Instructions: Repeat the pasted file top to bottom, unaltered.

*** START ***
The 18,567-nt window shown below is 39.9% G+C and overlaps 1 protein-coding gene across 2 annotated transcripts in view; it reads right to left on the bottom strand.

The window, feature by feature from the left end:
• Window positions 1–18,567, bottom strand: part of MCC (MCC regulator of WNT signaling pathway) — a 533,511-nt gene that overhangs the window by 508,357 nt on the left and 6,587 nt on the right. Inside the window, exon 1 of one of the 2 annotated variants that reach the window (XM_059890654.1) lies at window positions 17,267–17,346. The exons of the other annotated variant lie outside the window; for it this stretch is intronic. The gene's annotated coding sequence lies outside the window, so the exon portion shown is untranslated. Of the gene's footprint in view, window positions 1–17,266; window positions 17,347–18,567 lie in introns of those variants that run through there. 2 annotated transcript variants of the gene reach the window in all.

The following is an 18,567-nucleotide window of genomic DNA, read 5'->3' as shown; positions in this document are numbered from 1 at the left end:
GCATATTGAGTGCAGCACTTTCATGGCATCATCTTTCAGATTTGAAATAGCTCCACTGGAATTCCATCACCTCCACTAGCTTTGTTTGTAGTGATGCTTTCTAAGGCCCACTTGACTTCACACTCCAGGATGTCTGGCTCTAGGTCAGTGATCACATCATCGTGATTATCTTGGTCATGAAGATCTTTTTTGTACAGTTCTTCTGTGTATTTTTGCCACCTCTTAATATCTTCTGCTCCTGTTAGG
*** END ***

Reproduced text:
The 18,567-nt window shown below is 39.9% G+C and overlaps 1 protein-coding gene across 2 annotated transcripts in view; it reads right to left on the bottom strand.

The window, feature by feature from the left end:
• Window positions 1–18,567, bottom strand: part of MCC (MCC regulator of WNT signaling pathway) — a 533,511-nt gene that overhangs the window by 508,357 nt on the left and 6,587 nt on the right. Inside the window, exon 1 of one of the 2 annotated variants that reach the window (XM_059890654.1) lies at window positions 17,267–17,346. The exons of the other annotated variant lie outside the window; for it this stretch is intronic. The gene's annotated coding sequence lies outside the window, so the exon portion shown is untranslated. Of the gene's footprint in view, window positions 1–17,266; window positions 17,347–18,567 lie in introns of those variants that run through there. 2 annotated transcript variants of the gene reach the window in all.

The following is an 18,567-nucleotide window of genomic DNA, read 5'->3' as shown; positions in this document are numbered from 1 at the left end:
GCATATTGAGTGCAGCACTTTCATGGCATCATCTTTCAGATTTGAAATAGCTCCACTGGAATTCCATCACCTCCACTAGCTTTGTTTGTAGTGATGCTTTCTAAGGCCCACTTGACTTCACACTCCAGGATGTCTGGCTCTAGGTCAGTGATCACATCATCGTGATTATCTTGGTCATGAAGATCTTTTTTGTACAGTTCTTCTGTGTATTTTTGCCACCTCTTAATATCTTCTGCTCCTGTTAGG